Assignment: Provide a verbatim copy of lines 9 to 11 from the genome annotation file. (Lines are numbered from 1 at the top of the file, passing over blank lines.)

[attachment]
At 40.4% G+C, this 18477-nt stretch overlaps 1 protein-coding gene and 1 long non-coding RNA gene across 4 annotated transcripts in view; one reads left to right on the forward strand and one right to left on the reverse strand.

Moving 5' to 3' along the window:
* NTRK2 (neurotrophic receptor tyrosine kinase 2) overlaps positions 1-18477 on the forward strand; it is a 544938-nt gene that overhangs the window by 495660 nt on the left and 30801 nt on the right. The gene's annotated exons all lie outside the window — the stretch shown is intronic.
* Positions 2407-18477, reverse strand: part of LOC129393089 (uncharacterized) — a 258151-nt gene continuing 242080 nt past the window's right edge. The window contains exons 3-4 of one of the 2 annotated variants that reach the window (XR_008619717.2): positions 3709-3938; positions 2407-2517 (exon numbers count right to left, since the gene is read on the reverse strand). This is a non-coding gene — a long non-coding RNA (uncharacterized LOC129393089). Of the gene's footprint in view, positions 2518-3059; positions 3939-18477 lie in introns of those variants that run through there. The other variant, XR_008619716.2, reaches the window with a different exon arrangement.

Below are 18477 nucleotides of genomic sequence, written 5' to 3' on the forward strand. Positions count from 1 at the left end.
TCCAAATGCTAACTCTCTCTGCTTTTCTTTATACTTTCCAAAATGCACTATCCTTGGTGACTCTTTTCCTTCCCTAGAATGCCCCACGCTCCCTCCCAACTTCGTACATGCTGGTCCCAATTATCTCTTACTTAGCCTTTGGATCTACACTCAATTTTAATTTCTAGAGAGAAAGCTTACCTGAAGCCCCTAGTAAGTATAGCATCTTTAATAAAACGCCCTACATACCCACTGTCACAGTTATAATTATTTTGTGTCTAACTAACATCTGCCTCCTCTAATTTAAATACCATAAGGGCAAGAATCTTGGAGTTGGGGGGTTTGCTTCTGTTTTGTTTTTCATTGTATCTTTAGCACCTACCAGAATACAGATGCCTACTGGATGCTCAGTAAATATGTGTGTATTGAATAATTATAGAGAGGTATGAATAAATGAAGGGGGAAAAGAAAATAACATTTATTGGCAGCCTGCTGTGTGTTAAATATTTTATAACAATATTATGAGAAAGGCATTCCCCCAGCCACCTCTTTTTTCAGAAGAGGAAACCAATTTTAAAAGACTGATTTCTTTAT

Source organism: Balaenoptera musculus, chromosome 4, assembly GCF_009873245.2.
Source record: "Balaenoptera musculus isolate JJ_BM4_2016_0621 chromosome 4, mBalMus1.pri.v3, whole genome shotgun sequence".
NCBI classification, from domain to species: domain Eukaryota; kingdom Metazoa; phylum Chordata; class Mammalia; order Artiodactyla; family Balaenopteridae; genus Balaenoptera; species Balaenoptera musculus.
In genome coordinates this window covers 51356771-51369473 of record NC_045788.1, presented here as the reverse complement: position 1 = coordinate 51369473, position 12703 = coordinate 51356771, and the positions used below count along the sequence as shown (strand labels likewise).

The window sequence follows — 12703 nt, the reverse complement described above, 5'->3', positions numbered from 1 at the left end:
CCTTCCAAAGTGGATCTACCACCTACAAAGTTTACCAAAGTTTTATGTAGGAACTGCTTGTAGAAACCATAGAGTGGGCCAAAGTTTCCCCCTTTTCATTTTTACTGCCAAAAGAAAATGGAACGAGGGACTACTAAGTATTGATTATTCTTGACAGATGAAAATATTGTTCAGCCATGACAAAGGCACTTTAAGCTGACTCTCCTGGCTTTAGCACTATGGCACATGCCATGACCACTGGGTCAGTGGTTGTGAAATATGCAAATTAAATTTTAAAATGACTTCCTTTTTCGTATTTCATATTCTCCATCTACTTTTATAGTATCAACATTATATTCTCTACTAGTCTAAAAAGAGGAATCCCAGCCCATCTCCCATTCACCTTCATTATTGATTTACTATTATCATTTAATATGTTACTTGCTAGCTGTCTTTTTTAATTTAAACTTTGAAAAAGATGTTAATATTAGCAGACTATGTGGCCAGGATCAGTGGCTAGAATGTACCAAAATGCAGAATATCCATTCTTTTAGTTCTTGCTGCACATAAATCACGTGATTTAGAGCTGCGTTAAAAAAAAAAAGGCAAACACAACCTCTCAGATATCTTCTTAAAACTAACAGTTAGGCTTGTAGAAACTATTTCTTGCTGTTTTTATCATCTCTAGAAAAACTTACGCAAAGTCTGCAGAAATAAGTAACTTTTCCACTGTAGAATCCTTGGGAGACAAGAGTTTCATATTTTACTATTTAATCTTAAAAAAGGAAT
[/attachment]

NCBI classification, from domain to species: domain Eukaryota; kingdom Metazoa; phylum Chordata; class Mammalia; order Artiodactyla; family Balaenopteridae; genus Balaenoptera; species Balaenoptera musculus.
In genome coordinates this window covers 51356771-51369473 of record NC_045788.1, presented here as the reverse complement: position 1 = coordinate 51369473, position 12703 = coordinate 51356771, and the positions used below count along the sequence as shown (strand labels likewise).

The window sequence follows — 12703 nt, the reverse complement described above, 5'->3', positions numbered from 1 at the left end: